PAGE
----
I feel silly for insisting on not eating meat on Good Friday. It's just a silly religious law, it's not a scientific law. But then, if anyone who keeps kosher tries to get me to bend on it, or feel weird about it, that's really unfair. The laws of kosher, and particularly the laws of kosher for passover are just as unscientific and unsubstantiated as meatless Good Fridays. People who observe religiously dictated dietary laws really can't condemn me for it - except that I'm not a true believer, and I've always rejected my Christian background.
And that's perhaps the most disturbing part of this paradox. Although I'll always be a culturally-raised Catholic, I do not believe in Christianity. If anything, my agnosticism has been creeping towards atheism. Even Unitarian Universalism has become too dogmatic for me. I'm a stubborn free thinker who loves science.
So why am I so hung up on this Good Friday business?
Moreover, I find myself slightly more observant of a secular Easter this year. I forgot to eat Easter eggs around mid-March, so I rounded up some various Cadbury and Kinder eggs. I found a purple Easter basket (with purple "grass" and I placed the eggs inside. It wasn't a big deal, but that alone is the most I've done for Easter in 10 years.
Part of me feels like this has to do with my upcoming marriage. In less than 2 months, I'm getting married to someone with a different religious background. I know with all my heart he's the one for me. And I'd much rather marry an observant Jew than an observant Christian. And while my fiance is not particularly observant, I'm fully aware that he could become intensely observant in the future, and I'm ok with that. I'm ok with learning more Hebrew, and observing the Jewish holidays in our home, and helping him maintain his Jewish identity in anyway I can. I'm also ok with raising the kids to consider themselves as Jewish and to provide them with a sense of religious identity - as long as I can teach them to be open and tolerant to other religions, and as long as I can teach them about the holidays of their maternal grandparents. That means bringing them to my parents' to help them celebrate their grandparents' holiday. That means reading books about Diwali, Eid, Yule, and even making crafts or coloring pages to teach them about other cultures and other families' traditions. And thus far, my fiance is ok with this plan.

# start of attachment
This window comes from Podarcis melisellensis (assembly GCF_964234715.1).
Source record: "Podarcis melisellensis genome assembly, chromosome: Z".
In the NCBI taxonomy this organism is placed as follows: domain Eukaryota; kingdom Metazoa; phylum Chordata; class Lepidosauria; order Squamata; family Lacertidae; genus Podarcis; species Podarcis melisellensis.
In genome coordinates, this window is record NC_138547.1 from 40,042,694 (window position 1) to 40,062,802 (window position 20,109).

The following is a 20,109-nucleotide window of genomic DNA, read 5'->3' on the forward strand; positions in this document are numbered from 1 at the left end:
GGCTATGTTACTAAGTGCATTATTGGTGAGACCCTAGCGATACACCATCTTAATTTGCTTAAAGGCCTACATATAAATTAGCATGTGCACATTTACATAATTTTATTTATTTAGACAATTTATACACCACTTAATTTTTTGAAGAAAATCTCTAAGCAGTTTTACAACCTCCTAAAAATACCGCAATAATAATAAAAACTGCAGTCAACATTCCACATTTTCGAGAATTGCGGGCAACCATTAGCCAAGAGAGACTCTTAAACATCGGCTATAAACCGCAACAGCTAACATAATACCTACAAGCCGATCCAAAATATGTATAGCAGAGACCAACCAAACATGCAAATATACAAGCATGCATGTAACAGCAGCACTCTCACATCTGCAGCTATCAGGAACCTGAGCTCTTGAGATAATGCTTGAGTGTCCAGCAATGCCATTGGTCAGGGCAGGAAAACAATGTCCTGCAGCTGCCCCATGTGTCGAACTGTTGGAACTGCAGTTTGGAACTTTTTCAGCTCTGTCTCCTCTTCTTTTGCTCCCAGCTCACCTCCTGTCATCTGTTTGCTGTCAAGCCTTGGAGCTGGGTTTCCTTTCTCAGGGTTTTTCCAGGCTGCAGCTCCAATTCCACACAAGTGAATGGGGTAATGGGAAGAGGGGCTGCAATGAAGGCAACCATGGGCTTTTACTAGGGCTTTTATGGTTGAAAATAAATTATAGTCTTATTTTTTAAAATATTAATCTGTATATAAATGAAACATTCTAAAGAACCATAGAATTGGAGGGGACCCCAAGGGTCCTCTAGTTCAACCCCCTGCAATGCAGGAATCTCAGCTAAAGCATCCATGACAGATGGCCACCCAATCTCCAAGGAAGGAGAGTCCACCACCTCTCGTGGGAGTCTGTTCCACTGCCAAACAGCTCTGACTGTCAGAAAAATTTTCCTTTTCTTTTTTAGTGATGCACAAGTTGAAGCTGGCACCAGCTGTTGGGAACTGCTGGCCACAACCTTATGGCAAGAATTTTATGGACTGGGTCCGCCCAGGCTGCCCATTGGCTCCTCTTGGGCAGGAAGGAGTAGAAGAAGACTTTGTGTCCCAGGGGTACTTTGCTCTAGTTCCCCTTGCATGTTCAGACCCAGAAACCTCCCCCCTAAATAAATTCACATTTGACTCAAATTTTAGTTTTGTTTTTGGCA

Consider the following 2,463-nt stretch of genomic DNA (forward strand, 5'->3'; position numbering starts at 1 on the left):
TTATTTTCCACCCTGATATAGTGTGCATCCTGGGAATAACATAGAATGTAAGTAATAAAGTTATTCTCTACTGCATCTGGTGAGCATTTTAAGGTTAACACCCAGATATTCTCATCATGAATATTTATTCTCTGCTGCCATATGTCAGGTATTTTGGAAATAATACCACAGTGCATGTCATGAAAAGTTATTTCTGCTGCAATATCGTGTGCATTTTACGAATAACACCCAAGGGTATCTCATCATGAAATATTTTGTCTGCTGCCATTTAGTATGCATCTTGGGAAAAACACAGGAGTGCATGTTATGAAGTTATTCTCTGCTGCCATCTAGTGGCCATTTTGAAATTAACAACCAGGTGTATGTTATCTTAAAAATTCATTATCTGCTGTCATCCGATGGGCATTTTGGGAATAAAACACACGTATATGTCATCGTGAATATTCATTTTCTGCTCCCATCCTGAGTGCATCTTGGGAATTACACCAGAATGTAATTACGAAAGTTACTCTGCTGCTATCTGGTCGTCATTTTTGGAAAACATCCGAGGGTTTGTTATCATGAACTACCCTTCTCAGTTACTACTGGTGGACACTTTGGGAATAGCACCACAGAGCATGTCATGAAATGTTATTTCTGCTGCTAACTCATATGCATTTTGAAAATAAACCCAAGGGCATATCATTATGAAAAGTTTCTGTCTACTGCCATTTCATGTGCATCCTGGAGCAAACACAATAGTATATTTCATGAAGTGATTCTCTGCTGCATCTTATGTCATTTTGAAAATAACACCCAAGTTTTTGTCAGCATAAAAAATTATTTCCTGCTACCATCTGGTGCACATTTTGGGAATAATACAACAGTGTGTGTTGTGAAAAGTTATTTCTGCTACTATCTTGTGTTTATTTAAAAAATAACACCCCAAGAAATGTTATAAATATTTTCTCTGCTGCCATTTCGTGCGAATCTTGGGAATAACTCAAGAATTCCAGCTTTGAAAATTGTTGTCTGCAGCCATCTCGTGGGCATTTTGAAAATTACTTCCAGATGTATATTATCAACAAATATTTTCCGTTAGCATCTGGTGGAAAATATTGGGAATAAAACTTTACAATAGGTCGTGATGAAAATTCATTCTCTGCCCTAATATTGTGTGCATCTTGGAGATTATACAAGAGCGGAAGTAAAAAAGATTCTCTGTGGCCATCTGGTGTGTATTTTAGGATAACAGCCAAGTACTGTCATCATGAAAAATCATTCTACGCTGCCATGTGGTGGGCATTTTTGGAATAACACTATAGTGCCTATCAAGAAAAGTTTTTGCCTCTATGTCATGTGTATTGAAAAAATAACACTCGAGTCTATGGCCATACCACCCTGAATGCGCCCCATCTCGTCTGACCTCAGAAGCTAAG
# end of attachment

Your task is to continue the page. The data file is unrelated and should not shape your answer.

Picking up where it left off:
But it's still tough for me. We'll teach the kids that Passover, Hanukah, and Rosh Hashanah will always belong to them and their dad, while Christmas and Easter will always belong to my parents. But where do I fit in? Can I get both? Or neither? Or just the Jewish stuff?
There's no right answer.
We've worked out the Christmas stuff I think. No big tree in the living room, but perhaps a tree in the back den or basement family room when we have a home with a den or a basement family room. But what about Easter? Can I have my chocolate eggs, pastel colors and potato salad? Or do I have to suppress it?
It's especially difficult because in the next year, I will have to change my lifestyle dramatically. I'll be living with someone who goes over an entire week without eating bread, rice, pasta, pizza crust, cake, cereal, beans, peanut butter, and legumes. While I plan to fully participate (somehow), I know I'll do so for him and not for me, because I simply do not share those religious beliefs, and likely never will.
As much as I'm willing to support my fiance and to help him be "as Jewish as he wants to be," I am not prepared to fully assimilate and wash away my cultural heritage or my identity. Perhaps Easter really means nothing to me and that's all that this is about. Humanism doesn't come with the festivities, foods, decor and tradition that Christianity and Judaism do. My fiance's culture has so many traditions, rituals and rules, and mine doesn't. Maybe I'm just trying to over compensate.
So how do I get past it? If Judaism will never be mine, how do I learn to love and celebrate Judaism without losing myself? Water it down to a secularized/Humanist version? Balance it out with elements of my Catholic heritage that I don't sincerely believe? Or just rewrite the whole thing?
Although it's conceptually flawed, and commercially tacky, I'm tempted to create an Easter/Passover hybrid of a holiday that has an Humanist twist. Somethings like Chrismukah. Some celebration of freedom, equality, and rebirth with bunnies and matzah, potato salad and chocolate, songs in Hebrew and sidewalk chalk. Yeah, it's be a complete disaster.
I guess I just need to remind myself that it could always be worse. If I was a religious Christian, things would be much more complicated. I'd be trying to through Jesus into things, which really wouldn't work. I'm grateful that my agnostic humanistic beliefs don't clash too much with how my fiance actually thinks and believes. Despite our differences, we do see the world in a lot of the same way. It's just, Judaism is an overpowering tradition-heavy culture that I'm scared of losing myself in. I guess that's the way most Jews probably feel about Christmas.